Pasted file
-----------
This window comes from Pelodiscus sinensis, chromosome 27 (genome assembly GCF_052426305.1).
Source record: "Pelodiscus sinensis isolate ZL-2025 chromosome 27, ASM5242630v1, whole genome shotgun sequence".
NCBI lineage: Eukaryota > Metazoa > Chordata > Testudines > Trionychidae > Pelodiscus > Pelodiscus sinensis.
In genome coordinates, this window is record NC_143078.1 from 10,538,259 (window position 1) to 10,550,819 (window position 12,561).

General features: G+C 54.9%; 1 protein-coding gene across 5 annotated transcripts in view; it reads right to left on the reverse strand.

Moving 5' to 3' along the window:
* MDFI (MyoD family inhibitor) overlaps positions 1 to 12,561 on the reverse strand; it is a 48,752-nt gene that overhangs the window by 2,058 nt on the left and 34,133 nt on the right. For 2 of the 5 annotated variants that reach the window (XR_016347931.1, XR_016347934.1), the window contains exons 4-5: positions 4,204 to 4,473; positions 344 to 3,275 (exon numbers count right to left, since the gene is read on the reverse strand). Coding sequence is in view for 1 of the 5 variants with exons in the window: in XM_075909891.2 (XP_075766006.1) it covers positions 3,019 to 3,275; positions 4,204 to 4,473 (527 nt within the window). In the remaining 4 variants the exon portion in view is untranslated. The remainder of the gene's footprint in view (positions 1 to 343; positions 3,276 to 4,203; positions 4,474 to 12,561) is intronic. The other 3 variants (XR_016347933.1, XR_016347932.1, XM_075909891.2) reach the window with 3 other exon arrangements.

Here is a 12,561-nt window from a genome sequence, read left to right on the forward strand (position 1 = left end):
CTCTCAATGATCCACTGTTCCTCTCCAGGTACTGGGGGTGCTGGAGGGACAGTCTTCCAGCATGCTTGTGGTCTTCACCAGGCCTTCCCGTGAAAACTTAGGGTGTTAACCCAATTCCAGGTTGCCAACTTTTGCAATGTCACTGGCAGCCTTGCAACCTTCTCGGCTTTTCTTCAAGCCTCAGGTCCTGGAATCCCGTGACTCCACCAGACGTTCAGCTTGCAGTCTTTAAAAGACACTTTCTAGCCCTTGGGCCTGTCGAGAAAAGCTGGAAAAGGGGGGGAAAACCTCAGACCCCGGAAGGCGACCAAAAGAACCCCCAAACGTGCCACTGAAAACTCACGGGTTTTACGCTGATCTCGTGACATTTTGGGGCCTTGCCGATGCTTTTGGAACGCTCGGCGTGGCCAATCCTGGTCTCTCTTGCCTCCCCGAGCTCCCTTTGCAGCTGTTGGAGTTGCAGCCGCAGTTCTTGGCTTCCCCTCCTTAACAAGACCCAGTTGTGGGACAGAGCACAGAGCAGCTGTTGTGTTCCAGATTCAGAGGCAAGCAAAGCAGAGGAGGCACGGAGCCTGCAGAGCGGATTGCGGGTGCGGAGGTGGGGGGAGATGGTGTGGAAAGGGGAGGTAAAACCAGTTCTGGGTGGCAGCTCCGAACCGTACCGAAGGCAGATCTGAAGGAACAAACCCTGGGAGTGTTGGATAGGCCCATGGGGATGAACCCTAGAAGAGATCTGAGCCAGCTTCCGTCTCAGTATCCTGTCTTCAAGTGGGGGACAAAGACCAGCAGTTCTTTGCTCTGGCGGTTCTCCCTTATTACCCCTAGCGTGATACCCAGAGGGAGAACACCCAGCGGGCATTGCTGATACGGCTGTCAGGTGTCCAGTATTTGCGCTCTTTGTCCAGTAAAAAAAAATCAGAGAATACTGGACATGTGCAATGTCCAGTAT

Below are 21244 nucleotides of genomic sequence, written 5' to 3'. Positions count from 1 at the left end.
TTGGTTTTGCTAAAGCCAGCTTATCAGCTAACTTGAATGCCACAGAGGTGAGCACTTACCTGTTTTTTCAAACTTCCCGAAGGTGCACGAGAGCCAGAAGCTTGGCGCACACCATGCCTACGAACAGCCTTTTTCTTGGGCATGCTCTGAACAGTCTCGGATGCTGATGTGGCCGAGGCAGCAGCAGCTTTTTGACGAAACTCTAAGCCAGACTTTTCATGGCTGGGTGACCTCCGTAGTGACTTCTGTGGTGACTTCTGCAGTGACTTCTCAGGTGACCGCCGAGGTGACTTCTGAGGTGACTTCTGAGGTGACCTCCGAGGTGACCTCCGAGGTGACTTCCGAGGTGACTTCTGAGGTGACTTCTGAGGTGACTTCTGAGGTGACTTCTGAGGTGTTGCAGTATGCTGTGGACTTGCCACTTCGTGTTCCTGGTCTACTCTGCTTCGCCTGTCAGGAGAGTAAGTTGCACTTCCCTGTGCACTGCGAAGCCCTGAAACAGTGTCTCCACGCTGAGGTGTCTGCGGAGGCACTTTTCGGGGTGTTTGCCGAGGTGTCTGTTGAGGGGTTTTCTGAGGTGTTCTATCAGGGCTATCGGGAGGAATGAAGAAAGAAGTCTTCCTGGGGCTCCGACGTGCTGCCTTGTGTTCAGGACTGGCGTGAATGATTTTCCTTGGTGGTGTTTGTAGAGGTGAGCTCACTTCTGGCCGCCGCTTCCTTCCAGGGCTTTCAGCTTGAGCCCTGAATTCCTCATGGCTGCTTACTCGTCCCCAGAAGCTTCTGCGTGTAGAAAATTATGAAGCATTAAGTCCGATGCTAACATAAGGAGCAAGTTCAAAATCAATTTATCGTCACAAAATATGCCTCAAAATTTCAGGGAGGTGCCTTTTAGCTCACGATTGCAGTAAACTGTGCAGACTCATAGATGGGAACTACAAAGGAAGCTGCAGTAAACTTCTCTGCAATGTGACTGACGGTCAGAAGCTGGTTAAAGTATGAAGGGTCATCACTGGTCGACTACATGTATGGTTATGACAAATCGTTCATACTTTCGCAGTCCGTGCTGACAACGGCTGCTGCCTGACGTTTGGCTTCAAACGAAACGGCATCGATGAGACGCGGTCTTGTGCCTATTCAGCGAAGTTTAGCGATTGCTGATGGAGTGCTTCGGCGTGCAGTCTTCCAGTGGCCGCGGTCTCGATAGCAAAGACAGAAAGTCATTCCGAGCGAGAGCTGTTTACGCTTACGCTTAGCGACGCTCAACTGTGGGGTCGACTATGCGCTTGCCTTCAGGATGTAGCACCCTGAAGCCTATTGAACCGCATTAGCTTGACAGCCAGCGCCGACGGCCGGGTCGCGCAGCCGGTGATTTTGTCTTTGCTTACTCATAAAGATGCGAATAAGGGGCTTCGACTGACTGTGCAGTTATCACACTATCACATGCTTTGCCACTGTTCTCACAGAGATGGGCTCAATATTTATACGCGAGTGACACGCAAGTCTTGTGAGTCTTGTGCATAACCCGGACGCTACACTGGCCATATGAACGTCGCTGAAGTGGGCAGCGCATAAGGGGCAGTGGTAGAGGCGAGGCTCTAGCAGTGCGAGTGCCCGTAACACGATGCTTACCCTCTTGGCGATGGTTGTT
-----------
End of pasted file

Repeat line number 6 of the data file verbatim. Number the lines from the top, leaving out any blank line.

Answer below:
Moving 5' to 3' along the window: